The "Shuter" Goyen Accessories
G.M.Grace Ornamental Slide Rest Goyen Correspondence
Probably made in the 1920s by G.M.Grace (and of a type often referred to as a rose engine slide rest, this wonderful "false rocking spindle" unit is of a type as exhibited by the maker at the Model Engineering Exhibition of 1931 and is now fitted to the Goyen lathe.
Because of the large mechanical disadvantage in using a cam to produce the wavy component of a rose-engine pattern, the handle that turned the cam spindle also caused the drive to reverse through the lathe's changewheels to rotate the headstock spindle. Otherwise of a similar type, there is the Pudsey Dawson slide rest, a slightly less complicated affair, and also types of a rocking slide rest' where the whole assembly is caused to rock under the control of a rosette mounted on the spindle nose.
As an example of how the system worked, take the case of creating a daisy-like engraving on a workpiece held in the headstock spindle nose. The cam required would probably be egg-shaped and fitted to a shaft laying across one end of the slide. If the main slide feed screw is then geared to the headstock spindle at a ratio of, say 12 to 1, turning the slide handle twelve times would cause the headstock spindle (and hence the workpiece) to rotate once.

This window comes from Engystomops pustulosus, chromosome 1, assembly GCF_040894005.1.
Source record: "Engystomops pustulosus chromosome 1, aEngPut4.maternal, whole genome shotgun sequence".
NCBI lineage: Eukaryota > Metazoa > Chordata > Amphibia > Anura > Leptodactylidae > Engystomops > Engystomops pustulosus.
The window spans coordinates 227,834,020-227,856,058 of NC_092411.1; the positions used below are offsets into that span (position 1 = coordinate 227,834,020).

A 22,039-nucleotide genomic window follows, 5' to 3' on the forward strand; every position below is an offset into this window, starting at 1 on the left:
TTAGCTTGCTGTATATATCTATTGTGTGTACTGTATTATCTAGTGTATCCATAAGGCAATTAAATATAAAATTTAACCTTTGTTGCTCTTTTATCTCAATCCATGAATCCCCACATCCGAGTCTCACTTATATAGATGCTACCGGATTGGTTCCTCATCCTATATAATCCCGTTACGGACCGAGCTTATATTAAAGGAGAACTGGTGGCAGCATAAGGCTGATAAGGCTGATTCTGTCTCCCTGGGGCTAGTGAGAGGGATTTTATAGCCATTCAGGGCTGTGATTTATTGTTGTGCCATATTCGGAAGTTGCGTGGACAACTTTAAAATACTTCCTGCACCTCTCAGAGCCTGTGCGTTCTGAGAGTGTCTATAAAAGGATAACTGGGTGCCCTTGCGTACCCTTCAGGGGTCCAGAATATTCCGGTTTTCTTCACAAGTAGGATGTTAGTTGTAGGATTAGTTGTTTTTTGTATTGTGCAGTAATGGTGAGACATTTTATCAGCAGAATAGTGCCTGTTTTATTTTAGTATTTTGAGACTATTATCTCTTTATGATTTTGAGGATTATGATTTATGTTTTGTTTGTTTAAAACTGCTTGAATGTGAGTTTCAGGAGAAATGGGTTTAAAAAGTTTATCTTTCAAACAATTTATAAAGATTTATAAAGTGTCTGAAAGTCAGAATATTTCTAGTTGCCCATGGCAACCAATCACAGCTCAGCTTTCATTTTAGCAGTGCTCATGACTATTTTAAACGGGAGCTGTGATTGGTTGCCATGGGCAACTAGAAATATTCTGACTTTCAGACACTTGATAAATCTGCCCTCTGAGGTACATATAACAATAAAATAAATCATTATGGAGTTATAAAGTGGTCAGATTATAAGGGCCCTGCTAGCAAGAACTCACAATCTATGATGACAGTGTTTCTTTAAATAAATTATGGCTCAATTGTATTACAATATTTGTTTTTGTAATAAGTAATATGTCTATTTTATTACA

Parallel to the shaft holding the cam is a rocking bar; at one end this is caused to rub against the cam (and so follow its profile) while near the other end it pivots about an adjustable pin and pulls on a steel ribbon fixed to a spring-loaded anchor point. The ribbon is firmly attached to a sliding block at the front of the slide rest, through which runs the pivoted cutter-bar holder. When the cam is rotated twelve times the cutter will also move from side to side twelve times and, with luck and a correct setting of the engraver, produce a daisy outline on the work.
Fully adjustable, results can be varied by, for example, altering the position of the pivot pin to vary the size of the daisy shape, by change the gear ratio to give a different number of petals or the engraving made to look more like a rose by using a cam with a different profile. In addition, the cam can be rotated between each cut so that second and subsequent cuts overlap the earlier. In order to find a pleasing result, much experimentation is required, and doubtless many false starts made. So, as dawn breaks for the second day, the bleary-eye ornamental turner might still no nearer to the ideal pattern…
The first three photographs below show the Grace slide rest more or less as found while the last two show it rebuilt and functional..